Maldives is open for tourism and recently lifted more COVID restrictions
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  • Post published:07/07/2021
  • Post last modified:07/07/2021

The Maldives is open for tourism to most countries. Visas for Indian visitors may restart on July 15.

Allowed visitors must bring a negative COVID-19 test issued no more than 96 hours prior to departure, but they do not need to quarantine. Also, insurance that covers COVID-19 is recommended.

Visitors who test positive or have been in close contact with people who test positive for COVID-19 will be required to quarantine for 14 days.

– Seychelles reopening for tourism
– Sri Lanka reopening for tourism
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Disclaimer: Travel restrictions and governmental regulations can change rapidly and the information below might be outdated within a few hours. Therefore, double-check all information with your embassy or on official websites. Traveling Lifestyle does not take any responsibility for your decision to travel.

The Maldives Open for Tourism – Latest Updates


July 5 – Maldives eased multiple internal COVID-19 restrictions and plan to reopen to Indian travelers on July 15

Effective July 1, Maldives relaxed multiple domestic COVID-19 related restrictions following a decrease in coronavirus cases in Greater Male. 

Non-essential businesses can reopen again and restaurants can resume serving dining-in customers. Additionally, legal permits to exit home during non-curfew hours are no longer required.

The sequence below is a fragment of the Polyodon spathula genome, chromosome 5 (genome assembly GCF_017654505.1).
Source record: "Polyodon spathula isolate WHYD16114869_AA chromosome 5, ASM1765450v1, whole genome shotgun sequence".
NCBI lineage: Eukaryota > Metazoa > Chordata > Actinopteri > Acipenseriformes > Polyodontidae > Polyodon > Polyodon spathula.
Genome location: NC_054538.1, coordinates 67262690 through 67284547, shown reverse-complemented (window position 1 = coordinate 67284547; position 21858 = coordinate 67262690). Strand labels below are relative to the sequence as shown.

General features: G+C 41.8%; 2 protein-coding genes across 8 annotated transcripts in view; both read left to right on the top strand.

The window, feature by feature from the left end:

Also, the government plans to resume flights with India from July 15. Indian visitors will need to bring a negative RT-PCR COVID test result to be allowed entry, said Maldivian Tourism Ministry at a press conference.

Source: India Today

June 16 – Maldives to modify domestic COVID-19 restrictions as of June 16

Maldives continues to enforce tightened domestic COVID-19 measures due to a massive increase in COVID-19 cases. 

As of June 16, the country remains open for tourism but under strict inter-zone travel bans and night curfews.

Effective today, two residents from the same household must get a police-issued movement permit to exit home during curfew hours. 

All gatherings larger than 5 people are forbidden across Greater Male and police permission is required for all events. 

Additionally, travelers exiting this zone must present proof of a negative (RT-PCR) COVID-19 taken no older than 72 hours before departure.

On the other hand, night curfew was shortened from 16:00-08:00 to 16:00-04:00.


May 12 – Maldives to enforce night curfews to an unprecedented spike on COVID-19 cases

A few months ago, the Maldives was named the “biggest 2020 international tourism success story” by international media. With more than 555,000 visitors who did not have to bring a negative COVID-19 test or quarantine and a very low coronavirus incidence rate, the country was an oasis in the middle of a world fighting the deadliest pandemic in a century.

Unfortunately, things are changing rapidly. This week the country has reported the highest world COVID-19 cases per 100,000 inhabitants.

Even though the Maldives is the fifth-most-vaccinated country in the world with 36% of its residents fully inoculated, apparently the lack of COVID-19 restrictions is taking a toll on the pandemic figures.